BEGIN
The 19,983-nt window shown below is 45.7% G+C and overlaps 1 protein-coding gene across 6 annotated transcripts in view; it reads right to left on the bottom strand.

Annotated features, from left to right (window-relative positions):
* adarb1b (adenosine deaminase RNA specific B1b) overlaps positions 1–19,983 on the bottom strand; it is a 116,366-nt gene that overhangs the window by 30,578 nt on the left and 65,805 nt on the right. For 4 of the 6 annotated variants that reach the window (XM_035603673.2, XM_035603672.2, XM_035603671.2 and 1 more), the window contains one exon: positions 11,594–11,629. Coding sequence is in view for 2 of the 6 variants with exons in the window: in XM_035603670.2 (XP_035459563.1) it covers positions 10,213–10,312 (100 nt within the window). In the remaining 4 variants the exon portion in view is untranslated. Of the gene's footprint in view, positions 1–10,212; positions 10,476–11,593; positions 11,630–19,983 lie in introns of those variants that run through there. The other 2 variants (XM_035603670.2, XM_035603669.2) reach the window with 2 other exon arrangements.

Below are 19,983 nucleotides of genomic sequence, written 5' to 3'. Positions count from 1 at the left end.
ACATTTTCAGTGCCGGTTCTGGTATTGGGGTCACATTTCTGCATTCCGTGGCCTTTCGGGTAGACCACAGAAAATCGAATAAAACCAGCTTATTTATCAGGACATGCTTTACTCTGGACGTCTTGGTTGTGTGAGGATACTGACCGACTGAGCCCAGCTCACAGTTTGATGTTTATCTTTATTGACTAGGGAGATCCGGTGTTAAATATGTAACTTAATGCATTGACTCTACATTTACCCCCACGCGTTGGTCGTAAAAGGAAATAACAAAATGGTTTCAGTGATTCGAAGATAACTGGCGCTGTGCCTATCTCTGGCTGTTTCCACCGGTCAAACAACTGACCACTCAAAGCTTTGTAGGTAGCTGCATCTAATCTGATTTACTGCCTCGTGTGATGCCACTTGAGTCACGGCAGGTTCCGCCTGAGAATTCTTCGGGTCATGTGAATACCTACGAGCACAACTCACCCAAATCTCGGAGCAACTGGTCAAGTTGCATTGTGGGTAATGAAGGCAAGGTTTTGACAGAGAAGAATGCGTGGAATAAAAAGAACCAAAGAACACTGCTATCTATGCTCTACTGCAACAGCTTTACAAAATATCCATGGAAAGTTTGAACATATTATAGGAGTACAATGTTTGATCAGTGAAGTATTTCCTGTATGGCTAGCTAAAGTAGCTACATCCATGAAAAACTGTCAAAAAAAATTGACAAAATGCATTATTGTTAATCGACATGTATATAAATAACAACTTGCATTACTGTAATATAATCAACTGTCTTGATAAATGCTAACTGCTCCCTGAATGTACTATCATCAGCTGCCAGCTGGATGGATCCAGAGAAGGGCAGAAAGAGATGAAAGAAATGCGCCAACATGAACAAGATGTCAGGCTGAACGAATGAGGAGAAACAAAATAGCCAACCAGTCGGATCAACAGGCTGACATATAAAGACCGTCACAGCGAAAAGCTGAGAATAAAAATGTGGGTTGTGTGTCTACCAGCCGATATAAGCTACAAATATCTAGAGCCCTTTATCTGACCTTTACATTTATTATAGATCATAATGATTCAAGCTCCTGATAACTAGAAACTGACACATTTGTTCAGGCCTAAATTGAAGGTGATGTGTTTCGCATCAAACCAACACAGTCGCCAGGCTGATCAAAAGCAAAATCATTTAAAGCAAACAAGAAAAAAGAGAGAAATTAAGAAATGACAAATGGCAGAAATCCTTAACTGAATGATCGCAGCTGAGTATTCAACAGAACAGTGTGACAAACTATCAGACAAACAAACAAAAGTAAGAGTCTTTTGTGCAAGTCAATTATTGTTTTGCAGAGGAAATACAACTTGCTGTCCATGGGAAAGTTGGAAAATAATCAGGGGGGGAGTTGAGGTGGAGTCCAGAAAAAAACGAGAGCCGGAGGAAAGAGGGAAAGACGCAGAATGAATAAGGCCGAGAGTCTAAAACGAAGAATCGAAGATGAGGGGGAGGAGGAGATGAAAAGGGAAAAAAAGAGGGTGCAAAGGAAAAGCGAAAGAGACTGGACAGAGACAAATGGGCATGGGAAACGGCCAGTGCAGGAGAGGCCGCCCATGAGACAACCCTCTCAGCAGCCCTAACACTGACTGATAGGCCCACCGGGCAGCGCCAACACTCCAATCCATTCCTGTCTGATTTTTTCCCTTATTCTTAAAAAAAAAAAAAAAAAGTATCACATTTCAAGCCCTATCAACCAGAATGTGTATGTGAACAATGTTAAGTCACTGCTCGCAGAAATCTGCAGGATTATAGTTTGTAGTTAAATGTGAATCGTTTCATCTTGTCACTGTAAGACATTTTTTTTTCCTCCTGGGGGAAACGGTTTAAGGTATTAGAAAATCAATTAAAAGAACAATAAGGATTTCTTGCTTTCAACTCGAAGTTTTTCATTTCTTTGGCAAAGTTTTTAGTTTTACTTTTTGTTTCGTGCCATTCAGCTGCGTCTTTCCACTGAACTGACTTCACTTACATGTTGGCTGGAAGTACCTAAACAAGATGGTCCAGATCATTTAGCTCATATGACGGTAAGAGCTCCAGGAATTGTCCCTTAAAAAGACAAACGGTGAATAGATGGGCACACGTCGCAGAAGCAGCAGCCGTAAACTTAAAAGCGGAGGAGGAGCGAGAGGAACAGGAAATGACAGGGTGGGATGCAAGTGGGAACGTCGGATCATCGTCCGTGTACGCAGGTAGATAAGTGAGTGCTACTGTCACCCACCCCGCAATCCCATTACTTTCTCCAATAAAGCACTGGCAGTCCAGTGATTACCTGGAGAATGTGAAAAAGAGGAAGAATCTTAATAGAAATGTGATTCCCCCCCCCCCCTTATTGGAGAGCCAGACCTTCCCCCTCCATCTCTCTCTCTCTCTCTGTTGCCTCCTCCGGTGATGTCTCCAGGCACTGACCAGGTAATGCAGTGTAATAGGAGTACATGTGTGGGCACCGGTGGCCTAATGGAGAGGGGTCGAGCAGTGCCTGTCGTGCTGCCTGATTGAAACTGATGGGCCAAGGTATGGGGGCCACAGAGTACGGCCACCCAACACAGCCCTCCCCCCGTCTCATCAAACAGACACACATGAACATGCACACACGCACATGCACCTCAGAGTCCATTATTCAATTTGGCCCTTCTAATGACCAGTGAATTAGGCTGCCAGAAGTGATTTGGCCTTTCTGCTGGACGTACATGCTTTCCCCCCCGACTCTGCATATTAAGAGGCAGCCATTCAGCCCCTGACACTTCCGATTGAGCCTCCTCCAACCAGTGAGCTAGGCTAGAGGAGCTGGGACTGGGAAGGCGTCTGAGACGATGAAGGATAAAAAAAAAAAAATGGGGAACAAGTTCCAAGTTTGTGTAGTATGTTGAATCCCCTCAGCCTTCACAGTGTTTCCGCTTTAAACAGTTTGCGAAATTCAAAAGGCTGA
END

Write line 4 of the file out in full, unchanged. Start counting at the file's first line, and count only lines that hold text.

Below are 19,983 nucleotides of genomic sequence, written 5' to 3'. Positions count from 1 at the left end.